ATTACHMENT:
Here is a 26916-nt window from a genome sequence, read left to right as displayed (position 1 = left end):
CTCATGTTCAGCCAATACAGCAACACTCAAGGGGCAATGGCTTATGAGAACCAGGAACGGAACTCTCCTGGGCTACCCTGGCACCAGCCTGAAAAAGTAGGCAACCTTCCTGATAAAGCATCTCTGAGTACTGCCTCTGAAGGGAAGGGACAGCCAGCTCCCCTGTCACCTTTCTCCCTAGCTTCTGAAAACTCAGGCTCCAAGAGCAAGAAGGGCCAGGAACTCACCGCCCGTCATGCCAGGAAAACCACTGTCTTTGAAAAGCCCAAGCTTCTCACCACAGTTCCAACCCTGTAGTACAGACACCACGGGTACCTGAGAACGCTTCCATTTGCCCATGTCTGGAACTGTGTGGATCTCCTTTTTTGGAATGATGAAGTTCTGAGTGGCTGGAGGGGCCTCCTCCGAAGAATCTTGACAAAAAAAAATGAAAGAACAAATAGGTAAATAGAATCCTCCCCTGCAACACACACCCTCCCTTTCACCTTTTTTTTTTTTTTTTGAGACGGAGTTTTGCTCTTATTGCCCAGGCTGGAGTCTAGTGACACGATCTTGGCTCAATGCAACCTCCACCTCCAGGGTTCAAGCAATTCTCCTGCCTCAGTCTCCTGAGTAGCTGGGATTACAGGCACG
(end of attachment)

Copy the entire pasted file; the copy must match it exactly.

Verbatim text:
Here is a 26916-nt window from a genome sequence, read left to right as displayed (position 1 = left end):
CTCATGTTCAGCCAATACAGCAACACTCAAGGGGCAATGGCTTATGAGAACCAGGAACGGAACTCTCCTGGGCTACCCTGGCACCAGCCTGAAAAAGTAGGCAACCTTCCTGATAAAGCATCTCTGAGTACTGCCTCTGAAGGGAAGGGACAGCCAGCTCCCCTGTCACCTTTCTCCCTAGCTTCTGAAAACTCAGGCTCCAAGAGCAAGAAGGGCCAGGAACTCACCGCCCGTCATGCCAGGAAAACCACTGTCTTTGAAAAGCCCAAGCTTCTCACCACAGTTCCAACCCTGTAGTACAGACACCACGGGTACCTGAGAACGCTTCCATTTGCCCATGTCTGGAACTGTGTGGATCTCCTTTTTTGGAATGATGAAGTTCTGAGTGGCTGGAGGGGCCTCCTCCGAAGAATCTTGACAAAAAAAAATGAAAGAACAAATAGGTAAATAGAATCCTCCCCTGCAACACACACCCTCCCTTTCACCTTTTTTTTTTTTTTTTGAGACGGAGTTTTGCTCTTATTGCCCAGGCTGGAGTCTAGTGACACGATCTTGGCTCAATGCAACCTCCACCTCCAGGGTTCAAGCAATTCTCCTGCCTCAGTCTCCTGAGTAGCTGGGATTACAGGCACG